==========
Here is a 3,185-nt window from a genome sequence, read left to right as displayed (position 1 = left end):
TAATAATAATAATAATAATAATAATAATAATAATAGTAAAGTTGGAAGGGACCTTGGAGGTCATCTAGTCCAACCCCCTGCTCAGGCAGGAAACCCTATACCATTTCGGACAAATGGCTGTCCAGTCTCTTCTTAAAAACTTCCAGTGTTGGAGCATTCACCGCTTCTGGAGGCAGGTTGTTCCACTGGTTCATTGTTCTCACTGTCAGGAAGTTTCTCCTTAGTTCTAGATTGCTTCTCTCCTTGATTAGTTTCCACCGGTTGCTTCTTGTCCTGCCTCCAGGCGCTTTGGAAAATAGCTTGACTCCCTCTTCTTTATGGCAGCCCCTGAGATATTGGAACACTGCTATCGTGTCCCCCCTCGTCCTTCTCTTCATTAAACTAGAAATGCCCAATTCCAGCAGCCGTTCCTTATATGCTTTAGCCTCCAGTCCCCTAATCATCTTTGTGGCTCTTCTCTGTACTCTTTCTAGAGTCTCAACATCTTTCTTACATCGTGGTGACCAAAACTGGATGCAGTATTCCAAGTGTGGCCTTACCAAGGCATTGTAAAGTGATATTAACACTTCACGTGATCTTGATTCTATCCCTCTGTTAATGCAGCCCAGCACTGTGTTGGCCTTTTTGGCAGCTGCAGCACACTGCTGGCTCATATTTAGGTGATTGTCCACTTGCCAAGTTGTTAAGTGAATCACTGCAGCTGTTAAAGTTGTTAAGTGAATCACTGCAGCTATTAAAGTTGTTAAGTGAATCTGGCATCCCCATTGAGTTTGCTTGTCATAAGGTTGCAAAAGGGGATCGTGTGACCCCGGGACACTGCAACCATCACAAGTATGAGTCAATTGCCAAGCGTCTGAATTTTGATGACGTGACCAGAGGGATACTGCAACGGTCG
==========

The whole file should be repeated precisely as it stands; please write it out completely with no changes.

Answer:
Here is a 3,185-nt window from a genome sequence, read left to right as displayed (position 1 = left end):
TAATAATAATAATAATAATAATAATAATAATAATAGTAAAGTTGGAAGGGACCTTGGAGGTCATCTAGTCCAACCCCCTGCTCAGGCAGGAAACCCTATACCATTTCGGACAAATGGCTGTCCAGTCTCTTCTTAAAAACTTCCAGTGTTGGAGCATTCACCGCTTCTGGAGGCAGGTTGTTCCACTGGTTCATTGTTCTCACTGTCAGGAAGTTTCTCCTTAGTTCTAGATTGCTTCTCTCCTTGATTAGTTTCCACCGGTTGCTTCTTGTCCTGCCTCCAGGCGCTTTGGAAAATAGCTTGACTCCCTCTTCTTTATGGCAGCCCCTGAGATATTGGAACACTGCTATCGTGTCCCCCCTCGTCCTTCTCTTCATTAAACTAGAAATGCCCAATTCCAGCAGCCGTTCCTTATATGCTTTAGCCTCCAGTCCCCTAATCATCTTTGTGGCTCTTCTCTGTACTCTTTCTAGAGTCTCAACATCTTTCTTACATCGTGGTGACCAAAACTGGATGCAGTATTCCAAGTGTGGCCTTACCAAGGCATTGTAAAGTGATATTAACACTTCACGTGATCTTGATTCTATCCCTCTGTTAATGCAGCCCAGCACTGTGTTGGCCTTTTTGGCAGCTGCAGCACACTGCTGGCTCATATTTAGGTGATTGTCCACTTGCCAAGTTGTTAAGTGAATCACTGCAGCTGTTAAAGTTGTTAAGTGAATCACTGCAGCTATTAAAGTTGTTAAGTGAATCTGGCATCCCCATTGAGTTTGCTTGTCATAAGGTTGCAAAAGGGGATCGTGTGACCCCGGGACACTGCAACCATCACAAGTATGAGTCAATTGCCAAGCGTCTGAATTTTGATGACGTGACCAGAGGGATACTGCAACGGTCG